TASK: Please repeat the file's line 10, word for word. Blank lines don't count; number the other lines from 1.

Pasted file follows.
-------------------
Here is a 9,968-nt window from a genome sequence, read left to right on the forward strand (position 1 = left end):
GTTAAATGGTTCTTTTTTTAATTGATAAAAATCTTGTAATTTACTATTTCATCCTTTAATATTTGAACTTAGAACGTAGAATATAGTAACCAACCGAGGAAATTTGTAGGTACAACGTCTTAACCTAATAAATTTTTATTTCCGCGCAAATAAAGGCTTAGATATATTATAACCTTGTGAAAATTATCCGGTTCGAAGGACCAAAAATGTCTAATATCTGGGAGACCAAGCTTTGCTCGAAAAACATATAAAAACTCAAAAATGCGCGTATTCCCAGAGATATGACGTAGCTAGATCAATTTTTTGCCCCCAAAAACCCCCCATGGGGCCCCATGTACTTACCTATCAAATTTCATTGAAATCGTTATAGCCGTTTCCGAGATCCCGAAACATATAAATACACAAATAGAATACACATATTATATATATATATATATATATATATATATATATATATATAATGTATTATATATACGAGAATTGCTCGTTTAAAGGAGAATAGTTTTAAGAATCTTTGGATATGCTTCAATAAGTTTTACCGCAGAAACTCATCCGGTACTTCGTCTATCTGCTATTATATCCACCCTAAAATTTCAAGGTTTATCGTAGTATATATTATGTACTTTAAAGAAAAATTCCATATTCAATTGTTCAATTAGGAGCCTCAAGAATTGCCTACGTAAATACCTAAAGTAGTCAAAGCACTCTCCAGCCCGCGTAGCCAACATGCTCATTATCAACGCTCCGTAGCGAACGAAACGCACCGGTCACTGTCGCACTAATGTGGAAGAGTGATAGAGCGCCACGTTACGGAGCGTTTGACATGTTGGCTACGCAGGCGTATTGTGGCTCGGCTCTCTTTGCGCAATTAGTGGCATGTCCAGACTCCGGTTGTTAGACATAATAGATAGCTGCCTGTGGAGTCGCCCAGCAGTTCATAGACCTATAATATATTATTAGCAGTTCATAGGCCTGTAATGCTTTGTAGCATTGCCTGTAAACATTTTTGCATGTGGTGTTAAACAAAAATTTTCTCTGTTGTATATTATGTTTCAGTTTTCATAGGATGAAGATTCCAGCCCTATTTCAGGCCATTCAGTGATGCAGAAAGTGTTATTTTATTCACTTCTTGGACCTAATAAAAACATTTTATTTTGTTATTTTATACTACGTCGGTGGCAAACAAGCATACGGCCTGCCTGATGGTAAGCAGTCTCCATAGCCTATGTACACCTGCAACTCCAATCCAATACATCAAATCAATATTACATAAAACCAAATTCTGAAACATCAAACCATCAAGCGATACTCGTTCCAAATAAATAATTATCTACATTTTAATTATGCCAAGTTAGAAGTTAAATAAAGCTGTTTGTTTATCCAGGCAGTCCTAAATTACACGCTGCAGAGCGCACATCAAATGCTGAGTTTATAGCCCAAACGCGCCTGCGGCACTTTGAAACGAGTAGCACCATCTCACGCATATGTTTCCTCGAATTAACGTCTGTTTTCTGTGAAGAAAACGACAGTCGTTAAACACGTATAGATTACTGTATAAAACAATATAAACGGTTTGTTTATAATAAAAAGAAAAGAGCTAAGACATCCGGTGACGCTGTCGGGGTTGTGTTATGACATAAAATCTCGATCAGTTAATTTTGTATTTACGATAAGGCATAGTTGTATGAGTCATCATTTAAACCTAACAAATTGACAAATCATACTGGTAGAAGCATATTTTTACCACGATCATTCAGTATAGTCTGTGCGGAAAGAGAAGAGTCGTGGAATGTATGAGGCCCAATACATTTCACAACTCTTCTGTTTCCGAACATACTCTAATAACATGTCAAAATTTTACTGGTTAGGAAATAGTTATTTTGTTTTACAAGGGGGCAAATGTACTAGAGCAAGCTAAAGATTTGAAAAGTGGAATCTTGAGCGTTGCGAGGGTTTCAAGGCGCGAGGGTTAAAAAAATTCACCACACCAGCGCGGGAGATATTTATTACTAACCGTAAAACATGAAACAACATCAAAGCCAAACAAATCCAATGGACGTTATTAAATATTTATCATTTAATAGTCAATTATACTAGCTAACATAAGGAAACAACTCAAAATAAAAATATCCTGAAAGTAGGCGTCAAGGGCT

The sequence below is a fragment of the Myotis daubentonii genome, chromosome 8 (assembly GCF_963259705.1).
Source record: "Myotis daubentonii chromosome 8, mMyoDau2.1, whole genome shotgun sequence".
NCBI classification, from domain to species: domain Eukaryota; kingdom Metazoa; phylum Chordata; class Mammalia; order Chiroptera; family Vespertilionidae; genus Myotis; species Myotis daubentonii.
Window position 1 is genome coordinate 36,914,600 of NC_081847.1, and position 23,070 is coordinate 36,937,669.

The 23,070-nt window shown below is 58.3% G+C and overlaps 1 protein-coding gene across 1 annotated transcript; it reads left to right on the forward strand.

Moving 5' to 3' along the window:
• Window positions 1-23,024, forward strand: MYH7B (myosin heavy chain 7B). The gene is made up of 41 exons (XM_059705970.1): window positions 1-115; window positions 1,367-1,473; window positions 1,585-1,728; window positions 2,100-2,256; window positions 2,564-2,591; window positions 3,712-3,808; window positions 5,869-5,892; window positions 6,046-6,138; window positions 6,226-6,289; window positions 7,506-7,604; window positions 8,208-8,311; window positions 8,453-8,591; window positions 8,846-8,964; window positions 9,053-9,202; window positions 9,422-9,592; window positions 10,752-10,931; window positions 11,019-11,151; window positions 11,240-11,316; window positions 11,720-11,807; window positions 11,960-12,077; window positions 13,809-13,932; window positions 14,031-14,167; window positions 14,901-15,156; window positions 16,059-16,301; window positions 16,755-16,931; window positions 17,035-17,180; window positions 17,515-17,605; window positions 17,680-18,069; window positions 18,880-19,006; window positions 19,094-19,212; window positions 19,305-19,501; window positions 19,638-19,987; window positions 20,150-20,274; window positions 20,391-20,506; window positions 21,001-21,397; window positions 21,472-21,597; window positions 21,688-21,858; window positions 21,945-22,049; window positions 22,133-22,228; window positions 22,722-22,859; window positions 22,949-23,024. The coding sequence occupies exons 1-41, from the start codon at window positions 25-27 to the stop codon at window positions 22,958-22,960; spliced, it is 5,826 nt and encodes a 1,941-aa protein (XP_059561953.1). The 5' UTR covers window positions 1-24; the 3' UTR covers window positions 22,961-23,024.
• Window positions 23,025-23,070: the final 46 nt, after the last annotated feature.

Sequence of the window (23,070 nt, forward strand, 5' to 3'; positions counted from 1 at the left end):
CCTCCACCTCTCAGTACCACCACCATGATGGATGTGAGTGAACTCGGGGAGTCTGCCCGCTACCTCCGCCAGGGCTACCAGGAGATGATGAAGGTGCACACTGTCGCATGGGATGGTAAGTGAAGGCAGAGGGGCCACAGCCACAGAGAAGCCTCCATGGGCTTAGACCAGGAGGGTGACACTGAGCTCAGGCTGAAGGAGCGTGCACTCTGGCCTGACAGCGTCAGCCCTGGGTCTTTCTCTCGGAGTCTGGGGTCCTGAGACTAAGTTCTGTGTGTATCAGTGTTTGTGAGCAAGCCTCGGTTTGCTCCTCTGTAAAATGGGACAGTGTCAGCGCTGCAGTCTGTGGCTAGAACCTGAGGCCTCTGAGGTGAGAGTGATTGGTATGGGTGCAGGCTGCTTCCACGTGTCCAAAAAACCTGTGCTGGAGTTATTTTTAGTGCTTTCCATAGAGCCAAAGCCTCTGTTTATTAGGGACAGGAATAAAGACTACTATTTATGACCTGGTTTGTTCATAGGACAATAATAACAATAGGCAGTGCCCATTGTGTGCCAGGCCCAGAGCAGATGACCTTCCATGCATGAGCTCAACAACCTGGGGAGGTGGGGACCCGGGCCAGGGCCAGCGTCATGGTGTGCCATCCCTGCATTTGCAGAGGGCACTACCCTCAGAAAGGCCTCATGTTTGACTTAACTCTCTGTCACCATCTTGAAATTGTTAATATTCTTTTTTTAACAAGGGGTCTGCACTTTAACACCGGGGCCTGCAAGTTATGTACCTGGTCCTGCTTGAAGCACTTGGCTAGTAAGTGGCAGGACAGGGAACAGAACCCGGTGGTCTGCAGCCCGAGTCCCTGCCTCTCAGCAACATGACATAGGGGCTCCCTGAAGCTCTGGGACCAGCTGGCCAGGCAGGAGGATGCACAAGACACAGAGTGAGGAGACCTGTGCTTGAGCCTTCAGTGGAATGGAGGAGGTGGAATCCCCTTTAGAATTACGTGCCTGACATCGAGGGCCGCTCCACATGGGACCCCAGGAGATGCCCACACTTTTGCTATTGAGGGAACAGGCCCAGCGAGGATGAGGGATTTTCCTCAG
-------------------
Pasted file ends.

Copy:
• Window positions 23,025-23,070: the final 46 nt, after the last annotated feature.